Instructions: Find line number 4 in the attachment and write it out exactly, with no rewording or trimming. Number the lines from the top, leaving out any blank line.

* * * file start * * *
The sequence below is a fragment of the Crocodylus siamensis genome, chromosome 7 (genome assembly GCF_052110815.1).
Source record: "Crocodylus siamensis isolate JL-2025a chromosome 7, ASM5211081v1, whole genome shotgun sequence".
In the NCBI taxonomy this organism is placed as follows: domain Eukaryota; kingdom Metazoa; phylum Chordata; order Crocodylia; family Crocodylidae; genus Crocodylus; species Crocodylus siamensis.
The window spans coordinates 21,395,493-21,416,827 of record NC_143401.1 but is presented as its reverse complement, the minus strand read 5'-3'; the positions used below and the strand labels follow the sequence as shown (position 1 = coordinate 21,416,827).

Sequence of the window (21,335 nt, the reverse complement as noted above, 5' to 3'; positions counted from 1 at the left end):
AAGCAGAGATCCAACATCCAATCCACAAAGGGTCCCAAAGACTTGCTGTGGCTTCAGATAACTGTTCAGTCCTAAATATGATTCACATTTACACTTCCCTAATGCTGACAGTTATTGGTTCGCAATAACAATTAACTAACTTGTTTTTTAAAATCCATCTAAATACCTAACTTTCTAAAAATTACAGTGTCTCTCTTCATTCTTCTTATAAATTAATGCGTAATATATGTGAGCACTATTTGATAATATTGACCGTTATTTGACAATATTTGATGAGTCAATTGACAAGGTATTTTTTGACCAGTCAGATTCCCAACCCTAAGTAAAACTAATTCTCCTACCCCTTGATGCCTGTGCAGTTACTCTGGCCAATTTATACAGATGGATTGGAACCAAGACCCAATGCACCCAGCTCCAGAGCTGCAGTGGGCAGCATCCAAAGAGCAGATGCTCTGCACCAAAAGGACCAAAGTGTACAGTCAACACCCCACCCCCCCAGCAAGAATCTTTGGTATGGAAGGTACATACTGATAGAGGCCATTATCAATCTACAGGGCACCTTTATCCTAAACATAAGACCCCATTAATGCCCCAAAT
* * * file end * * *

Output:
The window spans coordinates 21,395,493-21,416,827 of record NC_143401.1 but is presented as its reverse complement, the minus strand read 5'-3'; the positions used below and the strand labels follow the sequence as shown (position 1 = coordinate 21,416,827).